Drug companies have clamored for the FDA to provide a more efficient pathway to gain product approvals, and this year the agency and U.S. lawmakers appear to be supportive of a plan that would help pharma groups race to the market with breakthrough drugs.
As Reuters reports today, the plan is expected to become law this year, formalizing a regulatory pathway that allows the FDA to let drugmakers conduct speedier trials with fewer patients prior to approval when their treatments provide major benefits for patients. The system would be akin to the agency's accelerated approach to ushering life-sustaining HIV treatments onto the market.
U.S. regulators have shown a willingness to take urgent action on reviews of breakthrough drugs. For instance, the agency stamped an approval of Vertex's ($VRTX) cystic fibrosis therapy Kalydeco after a quick three-month priority review rather than the standard 10-month review period. And the agency has acted quickly on applications for string of cancer meds such as Pfizer's ($PFE) lung cancer drug Xalkori and Roche's ($RHHBY) Zelboraf for skin cancer that showed impressive results in the clinic, Reuters reported.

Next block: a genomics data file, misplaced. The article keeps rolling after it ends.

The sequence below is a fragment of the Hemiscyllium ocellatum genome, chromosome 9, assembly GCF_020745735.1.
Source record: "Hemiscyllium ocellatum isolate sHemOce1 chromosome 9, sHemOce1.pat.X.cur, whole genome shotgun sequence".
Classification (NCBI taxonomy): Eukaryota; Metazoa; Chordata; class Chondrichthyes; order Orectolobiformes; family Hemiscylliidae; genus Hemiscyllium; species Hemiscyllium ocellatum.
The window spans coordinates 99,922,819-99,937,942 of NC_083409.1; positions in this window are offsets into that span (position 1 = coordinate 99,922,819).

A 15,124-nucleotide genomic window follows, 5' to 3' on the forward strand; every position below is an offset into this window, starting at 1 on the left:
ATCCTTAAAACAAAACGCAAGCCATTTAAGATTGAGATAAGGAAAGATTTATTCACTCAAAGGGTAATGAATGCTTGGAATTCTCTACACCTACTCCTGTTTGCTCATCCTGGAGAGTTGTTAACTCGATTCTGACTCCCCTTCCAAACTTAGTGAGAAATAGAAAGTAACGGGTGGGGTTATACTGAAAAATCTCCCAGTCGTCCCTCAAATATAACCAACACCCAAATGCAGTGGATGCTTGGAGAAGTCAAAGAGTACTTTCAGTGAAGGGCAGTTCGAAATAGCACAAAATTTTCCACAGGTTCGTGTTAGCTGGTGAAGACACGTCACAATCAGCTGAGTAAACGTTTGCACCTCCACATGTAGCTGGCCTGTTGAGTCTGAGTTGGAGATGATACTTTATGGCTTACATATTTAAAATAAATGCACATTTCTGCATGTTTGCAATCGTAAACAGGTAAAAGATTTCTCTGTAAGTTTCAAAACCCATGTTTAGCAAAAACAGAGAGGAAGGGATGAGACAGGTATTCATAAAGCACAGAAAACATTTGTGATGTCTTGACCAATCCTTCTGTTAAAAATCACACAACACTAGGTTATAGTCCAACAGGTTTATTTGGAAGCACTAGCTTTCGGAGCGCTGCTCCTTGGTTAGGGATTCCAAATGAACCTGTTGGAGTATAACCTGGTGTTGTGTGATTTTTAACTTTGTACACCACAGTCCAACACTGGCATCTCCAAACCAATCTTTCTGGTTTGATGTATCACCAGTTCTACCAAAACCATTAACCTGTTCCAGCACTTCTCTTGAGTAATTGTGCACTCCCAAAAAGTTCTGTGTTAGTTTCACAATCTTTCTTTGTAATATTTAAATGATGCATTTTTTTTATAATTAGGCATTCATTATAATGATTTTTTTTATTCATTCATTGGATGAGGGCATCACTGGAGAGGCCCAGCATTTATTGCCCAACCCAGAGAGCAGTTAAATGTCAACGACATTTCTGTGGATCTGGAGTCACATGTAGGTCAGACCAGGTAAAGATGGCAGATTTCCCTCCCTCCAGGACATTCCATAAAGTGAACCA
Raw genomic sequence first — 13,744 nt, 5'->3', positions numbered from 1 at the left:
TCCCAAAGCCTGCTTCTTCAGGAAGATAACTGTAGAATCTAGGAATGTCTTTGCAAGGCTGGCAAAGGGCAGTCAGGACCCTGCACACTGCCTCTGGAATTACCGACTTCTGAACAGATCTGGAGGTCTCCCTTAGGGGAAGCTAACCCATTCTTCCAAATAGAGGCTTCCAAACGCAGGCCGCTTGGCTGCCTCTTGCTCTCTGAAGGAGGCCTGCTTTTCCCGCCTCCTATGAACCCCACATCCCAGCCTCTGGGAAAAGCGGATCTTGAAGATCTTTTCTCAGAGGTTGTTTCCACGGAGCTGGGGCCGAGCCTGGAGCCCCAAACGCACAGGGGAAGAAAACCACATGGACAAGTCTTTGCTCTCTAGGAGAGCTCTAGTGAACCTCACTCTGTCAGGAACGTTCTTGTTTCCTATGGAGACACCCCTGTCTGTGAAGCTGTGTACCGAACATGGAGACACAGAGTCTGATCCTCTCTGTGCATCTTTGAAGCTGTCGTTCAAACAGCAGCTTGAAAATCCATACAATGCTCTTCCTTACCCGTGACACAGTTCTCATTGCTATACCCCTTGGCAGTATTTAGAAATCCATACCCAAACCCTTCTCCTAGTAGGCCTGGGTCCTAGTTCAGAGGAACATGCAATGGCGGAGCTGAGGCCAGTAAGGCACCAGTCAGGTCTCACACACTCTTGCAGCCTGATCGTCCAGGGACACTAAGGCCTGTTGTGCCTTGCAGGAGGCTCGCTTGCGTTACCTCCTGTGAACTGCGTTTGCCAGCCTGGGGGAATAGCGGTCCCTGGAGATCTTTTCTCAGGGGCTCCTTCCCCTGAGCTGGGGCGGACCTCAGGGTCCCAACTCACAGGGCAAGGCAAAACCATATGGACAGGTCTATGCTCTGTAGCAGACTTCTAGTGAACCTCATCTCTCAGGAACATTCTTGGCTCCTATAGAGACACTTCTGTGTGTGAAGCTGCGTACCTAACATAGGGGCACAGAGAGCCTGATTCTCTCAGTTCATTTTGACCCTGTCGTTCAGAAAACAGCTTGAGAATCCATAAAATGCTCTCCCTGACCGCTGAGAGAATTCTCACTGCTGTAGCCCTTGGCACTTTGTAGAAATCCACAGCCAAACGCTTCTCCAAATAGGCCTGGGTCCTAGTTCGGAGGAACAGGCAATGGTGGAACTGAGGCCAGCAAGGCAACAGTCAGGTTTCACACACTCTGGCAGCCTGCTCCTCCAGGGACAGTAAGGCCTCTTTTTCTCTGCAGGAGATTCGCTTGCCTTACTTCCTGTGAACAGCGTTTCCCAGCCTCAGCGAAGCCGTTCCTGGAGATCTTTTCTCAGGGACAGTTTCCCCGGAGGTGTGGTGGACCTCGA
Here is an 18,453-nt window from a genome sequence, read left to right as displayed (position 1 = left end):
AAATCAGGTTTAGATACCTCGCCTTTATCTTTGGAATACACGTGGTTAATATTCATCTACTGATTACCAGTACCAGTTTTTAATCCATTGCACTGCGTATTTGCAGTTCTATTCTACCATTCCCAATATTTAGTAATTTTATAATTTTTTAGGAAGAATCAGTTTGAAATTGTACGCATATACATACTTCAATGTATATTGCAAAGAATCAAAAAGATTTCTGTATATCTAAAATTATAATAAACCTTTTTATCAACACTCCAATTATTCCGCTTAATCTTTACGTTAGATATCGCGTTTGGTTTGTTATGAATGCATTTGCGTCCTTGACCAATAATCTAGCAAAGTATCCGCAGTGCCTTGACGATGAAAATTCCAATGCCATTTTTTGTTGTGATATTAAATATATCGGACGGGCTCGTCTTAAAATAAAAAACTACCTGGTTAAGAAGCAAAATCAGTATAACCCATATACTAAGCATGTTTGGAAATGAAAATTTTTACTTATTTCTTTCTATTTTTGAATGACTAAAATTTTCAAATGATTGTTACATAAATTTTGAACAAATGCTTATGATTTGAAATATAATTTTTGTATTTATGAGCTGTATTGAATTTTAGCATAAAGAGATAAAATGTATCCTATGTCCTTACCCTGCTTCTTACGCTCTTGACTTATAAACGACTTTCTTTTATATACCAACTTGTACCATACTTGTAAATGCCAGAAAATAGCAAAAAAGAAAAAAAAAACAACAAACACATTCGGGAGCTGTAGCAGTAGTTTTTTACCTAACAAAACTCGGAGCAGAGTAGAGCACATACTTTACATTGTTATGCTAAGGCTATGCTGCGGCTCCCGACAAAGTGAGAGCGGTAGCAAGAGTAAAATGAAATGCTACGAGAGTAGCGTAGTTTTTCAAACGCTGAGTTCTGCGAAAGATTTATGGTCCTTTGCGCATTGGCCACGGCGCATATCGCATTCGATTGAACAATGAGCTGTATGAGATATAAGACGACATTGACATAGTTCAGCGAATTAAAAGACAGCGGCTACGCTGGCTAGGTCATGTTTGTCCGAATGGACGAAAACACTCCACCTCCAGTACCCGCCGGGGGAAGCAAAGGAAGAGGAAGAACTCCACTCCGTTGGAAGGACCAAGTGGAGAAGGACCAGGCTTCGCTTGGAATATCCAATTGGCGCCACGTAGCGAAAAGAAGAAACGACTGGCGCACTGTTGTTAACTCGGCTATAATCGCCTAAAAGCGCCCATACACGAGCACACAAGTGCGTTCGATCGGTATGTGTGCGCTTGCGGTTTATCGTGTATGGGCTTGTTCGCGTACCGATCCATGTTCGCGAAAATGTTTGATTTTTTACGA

Such approvals helped the industry see an uptick in market nods for new drugs, yet there are still significant barriers in place that keep development cycles even for powerful new meds long and expensive. Dr. Janet Woodcock, the FDA's top drug regulator, has been a vocal advocate for giving the agency greater latitude to approve breakthroughs.
"What happens when you have a breakthrough drug that shows an effect that's never been seen before?" Woodcock said in March, as quoted by Reuters.
- check out Reuters' article